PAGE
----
Two hundred years ago, you conveyed information to a person by talking to him face-to-face, or you got out a quill and inkwell and wrote a letter. Some folks expanded their audience by writing books or articles, but for the most part, you knew the person to whom you spoke or wrote. As you were writing, you could think about his voice or the way she flutters her hands when she talks about boys.
Now in the Digital Age, communication includes talking to people on the phone, text messaging, e-mail, beepers, instant messages, forum postings, blog commentary or sending a plain old snail mail letter. With these expanded modes of communication, it is now considerably more common for relationships to be formed without ever meeting in person. For example, in most online classes you never see your classmates. Instead, you exchange ideas through the written word or by speaking through microphones.
In a many ways, this lack of physicality levels the playing field. With online communication, people are judged more on characteristics related to personality, rather than on fashion, chemistry, or biology. In other words, how you think and how you treat people has more of an impact than how you dress, look, or smell.
Some Internet users have figured out this changing dynamic and decided to capitalize on it. Short, squat men can present themselves as tall, dark, and handsome. They can adopt the persona they imagine, rather than the one they experience. In an online class, Brad Pitt or Danny DeVito could be asking to borrow your notes, but you don't automatically know who it is. And while no one admits to it, behavior changes as a result.
Some theorists and science fiction writers have suggested that the next step for those enraptured with their imaginary identity is to leave our bodies behind completely. One episode of the X-files talks about an entire personality that has been uploaded into a vast system. The person's mind, emotion, memories, consciousness gain eternal and expanded consciousness as a result of the shedding of his body. In that world, computer networks take on the nirvana of ascension because there are no more bodily limitations. No sweat or stink or hunger or adultery.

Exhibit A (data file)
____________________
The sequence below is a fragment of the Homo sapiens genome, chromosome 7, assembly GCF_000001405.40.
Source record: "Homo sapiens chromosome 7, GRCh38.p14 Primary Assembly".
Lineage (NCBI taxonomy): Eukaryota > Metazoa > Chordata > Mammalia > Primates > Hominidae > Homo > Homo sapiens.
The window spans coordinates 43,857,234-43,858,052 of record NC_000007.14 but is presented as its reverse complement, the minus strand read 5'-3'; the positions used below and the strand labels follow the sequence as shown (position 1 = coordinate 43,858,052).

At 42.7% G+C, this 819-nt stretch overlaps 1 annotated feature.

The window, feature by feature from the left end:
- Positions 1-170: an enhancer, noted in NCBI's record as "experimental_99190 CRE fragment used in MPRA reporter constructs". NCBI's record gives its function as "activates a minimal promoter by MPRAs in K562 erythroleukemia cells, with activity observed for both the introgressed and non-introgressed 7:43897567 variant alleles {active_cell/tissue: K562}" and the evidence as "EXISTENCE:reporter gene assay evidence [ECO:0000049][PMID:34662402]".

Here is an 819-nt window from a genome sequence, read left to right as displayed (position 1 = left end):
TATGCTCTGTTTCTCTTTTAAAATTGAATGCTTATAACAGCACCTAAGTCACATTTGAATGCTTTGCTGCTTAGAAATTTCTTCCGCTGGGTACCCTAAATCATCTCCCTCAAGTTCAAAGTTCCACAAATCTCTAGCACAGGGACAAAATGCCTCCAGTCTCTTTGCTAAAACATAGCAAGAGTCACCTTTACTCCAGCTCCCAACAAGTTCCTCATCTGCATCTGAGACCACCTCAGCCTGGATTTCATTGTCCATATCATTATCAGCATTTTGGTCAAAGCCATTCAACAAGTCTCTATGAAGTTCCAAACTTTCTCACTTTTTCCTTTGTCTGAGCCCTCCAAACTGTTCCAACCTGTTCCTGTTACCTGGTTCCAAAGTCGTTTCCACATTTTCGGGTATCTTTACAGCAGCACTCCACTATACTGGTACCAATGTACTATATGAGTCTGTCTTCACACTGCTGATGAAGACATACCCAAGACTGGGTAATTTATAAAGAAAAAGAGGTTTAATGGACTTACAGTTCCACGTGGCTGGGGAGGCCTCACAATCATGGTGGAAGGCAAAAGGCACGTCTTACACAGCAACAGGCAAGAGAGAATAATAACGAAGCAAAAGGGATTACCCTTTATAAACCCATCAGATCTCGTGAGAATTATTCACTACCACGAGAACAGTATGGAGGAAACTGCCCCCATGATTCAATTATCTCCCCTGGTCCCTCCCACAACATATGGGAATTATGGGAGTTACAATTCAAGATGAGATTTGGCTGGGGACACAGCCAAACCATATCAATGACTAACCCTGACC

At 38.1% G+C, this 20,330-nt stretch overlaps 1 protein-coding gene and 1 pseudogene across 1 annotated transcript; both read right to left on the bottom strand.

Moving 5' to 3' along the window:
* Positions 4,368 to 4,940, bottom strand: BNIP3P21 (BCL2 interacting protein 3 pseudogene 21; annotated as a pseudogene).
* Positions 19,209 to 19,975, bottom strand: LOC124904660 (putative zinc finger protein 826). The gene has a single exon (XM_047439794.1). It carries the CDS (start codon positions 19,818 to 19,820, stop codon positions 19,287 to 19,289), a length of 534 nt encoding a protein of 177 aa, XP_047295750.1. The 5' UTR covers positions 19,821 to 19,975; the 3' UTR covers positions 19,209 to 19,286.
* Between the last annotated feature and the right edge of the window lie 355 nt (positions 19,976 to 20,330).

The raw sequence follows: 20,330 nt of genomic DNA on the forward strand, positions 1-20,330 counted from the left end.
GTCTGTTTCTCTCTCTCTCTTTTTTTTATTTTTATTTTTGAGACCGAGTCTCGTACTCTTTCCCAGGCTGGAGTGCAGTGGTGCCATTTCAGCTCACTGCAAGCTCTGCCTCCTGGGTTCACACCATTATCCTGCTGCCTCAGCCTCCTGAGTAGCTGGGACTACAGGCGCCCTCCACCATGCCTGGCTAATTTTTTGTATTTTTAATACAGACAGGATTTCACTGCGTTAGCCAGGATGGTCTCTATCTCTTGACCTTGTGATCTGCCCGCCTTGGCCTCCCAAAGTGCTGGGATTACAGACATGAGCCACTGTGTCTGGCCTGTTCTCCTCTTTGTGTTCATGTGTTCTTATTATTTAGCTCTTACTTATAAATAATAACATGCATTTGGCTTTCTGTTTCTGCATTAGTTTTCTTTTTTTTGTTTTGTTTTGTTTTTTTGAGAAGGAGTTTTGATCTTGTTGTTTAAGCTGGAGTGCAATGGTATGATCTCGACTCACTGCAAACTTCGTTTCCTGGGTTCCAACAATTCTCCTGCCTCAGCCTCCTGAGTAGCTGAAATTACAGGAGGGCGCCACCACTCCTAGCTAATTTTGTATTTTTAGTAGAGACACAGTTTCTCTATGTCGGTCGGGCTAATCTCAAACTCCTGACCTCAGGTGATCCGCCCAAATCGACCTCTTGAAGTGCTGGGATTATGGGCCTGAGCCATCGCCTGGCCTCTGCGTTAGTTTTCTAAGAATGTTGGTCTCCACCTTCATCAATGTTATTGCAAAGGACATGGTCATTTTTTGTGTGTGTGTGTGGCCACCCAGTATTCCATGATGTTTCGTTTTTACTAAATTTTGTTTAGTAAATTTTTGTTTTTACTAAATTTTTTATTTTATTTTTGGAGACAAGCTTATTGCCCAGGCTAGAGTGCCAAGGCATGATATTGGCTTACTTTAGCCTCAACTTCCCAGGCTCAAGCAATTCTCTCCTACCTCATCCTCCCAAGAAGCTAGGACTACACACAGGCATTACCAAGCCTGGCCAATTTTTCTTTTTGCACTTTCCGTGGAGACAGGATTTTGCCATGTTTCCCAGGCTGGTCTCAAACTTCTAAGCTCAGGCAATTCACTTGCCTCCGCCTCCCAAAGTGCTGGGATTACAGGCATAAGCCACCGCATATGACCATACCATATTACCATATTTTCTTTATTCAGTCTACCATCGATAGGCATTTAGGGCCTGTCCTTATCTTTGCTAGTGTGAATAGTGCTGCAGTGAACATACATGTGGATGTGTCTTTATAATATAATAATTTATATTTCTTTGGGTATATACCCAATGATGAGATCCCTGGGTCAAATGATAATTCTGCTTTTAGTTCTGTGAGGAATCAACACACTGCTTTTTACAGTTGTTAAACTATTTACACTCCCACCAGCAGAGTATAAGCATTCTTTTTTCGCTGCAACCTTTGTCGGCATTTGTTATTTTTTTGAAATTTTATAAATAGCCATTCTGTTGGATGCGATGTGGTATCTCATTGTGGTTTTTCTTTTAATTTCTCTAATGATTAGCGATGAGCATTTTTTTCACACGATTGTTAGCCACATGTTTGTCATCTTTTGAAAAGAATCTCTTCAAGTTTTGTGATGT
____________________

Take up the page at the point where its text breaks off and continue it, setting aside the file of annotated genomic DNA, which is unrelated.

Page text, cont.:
But while we tend to view our true selves as separate from our bodies, they are not. Our mind rises up from the unbelievably complicated biochemistry that makes us who we are. It also controls what we think and feel. If you meddle with this chemistry, you change. For example, insanity results from long term sleep deprivation. The need for rest and dreaming is governed by our bodies. Similarly, if you fail to eat, your blood sugar drops, your ability to think clearly diminishes, and you get cranky.
Our way of being in the world is governed by our bodies. There is more in a simple touch than can be conveyed in language. Would we really be better off, without, for instance, kissing?
We can adopt identities in the cyber world, but we are still the bodies behind the keyboard, on the other end of the phone, writing the e-mails. We may adopt an Oz-like divinity (pay no attention to that man behind the keyboard). But like Oz, we are still our own frumpy selves. We still eat dinner. And we still die.
Science fiction books and TV shows may depict a future where we are disembodied intellects but we aren't composed of 0s and 1s of computer code, but cells and blood, messy biology. When we use computers, we are using, as we have for thousands of years, tools that, one way or another, we control by manipulating our bodies.
When you lose that bodily connection, you lose a part of your humanity. So sure, progress marches on, but in the end, we still sweat, stink, and get hungry. And that's not such a bad thing after all.